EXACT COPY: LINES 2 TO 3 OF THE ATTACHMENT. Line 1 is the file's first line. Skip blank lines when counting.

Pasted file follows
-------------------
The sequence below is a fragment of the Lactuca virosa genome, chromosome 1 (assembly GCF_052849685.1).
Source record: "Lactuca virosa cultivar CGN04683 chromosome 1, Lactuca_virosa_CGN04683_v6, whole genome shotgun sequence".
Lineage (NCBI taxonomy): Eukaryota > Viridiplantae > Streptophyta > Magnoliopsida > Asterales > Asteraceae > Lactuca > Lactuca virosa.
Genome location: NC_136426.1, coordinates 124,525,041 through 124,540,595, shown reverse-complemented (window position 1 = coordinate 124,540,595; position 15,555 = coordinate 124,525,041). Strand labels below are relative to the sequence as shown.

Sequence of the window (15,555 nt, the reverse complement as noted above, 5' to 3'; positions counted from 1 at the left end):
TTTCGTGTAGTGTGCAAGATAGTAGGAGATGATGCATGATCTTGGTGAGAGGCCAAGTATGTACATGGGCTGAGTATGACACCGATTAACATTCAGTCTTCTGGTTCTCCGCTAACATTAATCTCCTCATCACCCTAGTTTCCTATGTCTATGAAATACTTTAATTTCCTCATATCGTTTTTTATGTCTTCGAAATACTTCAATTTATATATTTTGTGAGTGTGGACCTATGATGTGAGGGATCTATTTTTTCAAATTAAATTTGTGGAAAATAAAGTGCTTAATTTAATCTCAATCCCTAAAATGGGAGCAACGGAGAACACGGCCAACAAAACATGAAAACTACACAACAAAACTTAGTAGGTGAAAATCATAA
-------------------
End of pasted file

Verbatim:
Source record: "Lactuca virosa cultivar CGN04683 chromosome 1, Lactuca_virosa_CGN04683_v6, whole genome shotgun sequence".
Lineage (NCBI taxonomy): Eukaryota > Viridiplantae > Streptophyta > Magnoliopsida > Asterales > Asteraceae > Lactuca > Lactuca virosa.